Top Bridging Loan Questions
Bridge loans, also known as bridging loans, help you to literally ‘bridge the gap’ between times when you need finance, but it isn’t readily available to you. Individuals, companies, and even corporations utilise bridge loans to provide funds for short periods.
Bridging loans can help homeowners purchase a new home while they wait for their current one to sell. Individuals can use the equity from their existing home for the down payment on the purchase of a new one. The receipt of a bridging loan gives homeowners some extra time and much-needed peace of mind during the often stressful process of finding somewhere to live.
How does a bridging loan work?
Lenders can offer bridging loans for two weeks to two years, depending on the needs of the borrower.
There are two types of bridging loan:
Closed bridge loans
With this kind of loan, there is a fixed date for repayment. Closed bridge loans are typical for homeowners who need financial assistance between the date of selling their home and purchasing their new one.
Open bridge loans
Open bridging loans don’t have a fixed date to repay. However, lenders typically require an exact repayment schedule, and the debt is likely to be due within a year. The bridging loan is dependent on a property purchase. In that case, the borrower will need to provide evidence of the exchange and intent to buy a new property.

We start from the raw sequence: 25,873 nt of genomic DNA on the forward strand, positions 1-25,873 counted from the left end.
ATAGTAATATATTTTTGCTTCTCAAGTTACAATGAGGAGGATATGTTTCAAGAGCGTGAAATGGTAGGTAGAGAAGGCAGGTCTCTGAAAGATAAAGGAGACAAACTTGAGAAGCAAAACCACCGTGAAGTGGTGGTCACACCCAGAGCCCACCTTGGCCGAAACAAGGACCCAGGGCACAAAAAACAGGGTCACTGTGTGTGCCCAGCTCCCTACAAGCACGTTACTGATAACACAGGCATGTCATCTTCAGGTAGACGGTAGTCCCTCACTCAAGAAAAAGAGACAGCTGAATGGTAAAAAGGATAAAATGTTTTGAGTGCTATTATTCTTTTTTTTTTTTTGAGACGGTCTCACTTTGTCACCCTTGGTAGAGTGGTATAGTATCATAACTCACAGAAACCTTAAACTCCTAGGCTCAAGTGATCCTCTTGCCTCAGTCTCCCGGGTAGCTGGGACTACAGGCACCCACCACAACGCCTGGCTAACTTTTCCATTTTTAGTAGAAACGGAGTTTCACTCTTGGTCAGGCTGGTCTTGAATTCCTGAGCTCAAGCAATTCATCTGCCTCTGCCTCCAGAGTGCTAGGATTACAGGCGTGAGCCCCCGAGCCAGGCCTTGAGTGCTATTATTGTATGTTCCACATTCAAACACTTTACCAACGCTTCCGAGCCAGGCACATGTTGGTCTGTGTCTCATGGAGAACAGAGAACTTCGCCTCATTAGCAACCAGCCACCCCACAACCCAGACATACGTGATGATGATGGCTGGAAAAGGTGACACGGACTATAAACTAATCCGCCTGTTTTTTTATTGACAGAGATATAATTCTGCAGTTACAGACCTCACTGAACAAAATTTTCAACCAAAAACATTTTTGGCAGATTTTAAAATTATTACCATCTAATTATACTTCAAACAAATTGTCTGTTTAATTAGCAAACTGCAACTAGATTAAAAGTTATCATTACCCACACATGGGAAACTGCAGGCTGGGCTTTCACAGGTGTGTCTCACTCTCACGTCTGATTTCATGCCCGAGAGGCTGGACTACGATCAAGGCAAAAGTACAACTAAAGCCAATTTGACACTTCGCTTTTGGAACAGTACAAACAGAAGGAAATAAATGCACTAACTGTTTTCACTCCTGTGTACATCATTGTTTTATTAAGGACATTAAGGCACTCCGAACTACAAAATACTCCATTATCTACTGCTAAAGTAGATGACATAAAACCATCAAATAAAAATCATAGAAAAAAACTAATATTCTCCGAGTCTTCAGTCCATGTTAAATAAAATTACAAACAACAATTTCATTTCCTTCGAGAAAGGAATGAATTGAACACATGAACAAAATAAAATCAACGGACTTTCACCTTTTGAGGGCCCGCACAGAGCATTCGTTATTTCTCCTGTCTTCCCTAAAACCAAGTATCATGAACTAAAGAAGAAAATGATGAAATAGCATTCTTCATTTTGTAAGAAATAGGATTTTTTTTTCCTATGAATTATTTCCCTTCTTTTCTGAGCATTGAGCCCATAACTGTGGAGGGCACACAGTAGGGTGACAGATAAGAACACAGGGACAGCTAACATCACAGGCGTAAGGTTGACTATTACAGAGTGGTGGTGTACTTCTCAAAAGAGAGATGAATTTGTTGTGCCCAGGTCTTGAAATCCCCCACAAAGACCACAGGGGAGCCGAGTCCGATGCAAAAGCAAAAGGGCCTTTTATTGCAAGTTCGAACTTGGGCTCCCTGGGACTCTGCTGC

How much does a bridging loan cost?
Bridging loans are priced monthly instead of annually because they are designed to be taken out for short periods only. Like all loans, some bridging loans can be expensive, and others are more reasonable. Fees are usually between 0.5% and 2% per month, which makes them more costly than a long-term loan like a mortgage.
There are also set-up fees, which is around 2% of your desired loan amount. Experts recommend bridging loans if you are confident that you will only need the money for a short amount of time.
Can you get a bridging loan with bad credit?
Yes, you can get a bridge loan with a sub-par credit score. Another option in the case of bad credit is a non-status loan. A non-status loan doesn’t take into account the credentials of the borrower. Instead, they see the value in being involved in the overall purpose of the loan. Lenders use non-status loans to provide funding to developers. Non-status loans are much less common, and only specific lenders are willing to give them. They are suitable for when funds need to be released very quickly.
In the instance of non-status loan, the lender will consider the GDV (Gross Development Value) of the project in question instead of the credit, assets or cash flow of the borrower. GDV is a formula which provides a way to assess the financial value of a property development project. It takes into account a developer’s potential profit and the overall viability of a project.
Where can you get a bridging loan?
The place you’d get a bridging loan depends on the purpose of the loan. Some are to buy a property at auction, pay for renovation work, buy land for development or to purchase an inhabitable property. Businesses can also use bridge loans to buy stock or pay for machinery/equipment.
Friends capital offers bridge loans with market-leading rates. Please speak to one of our experts now to find out how we can help you.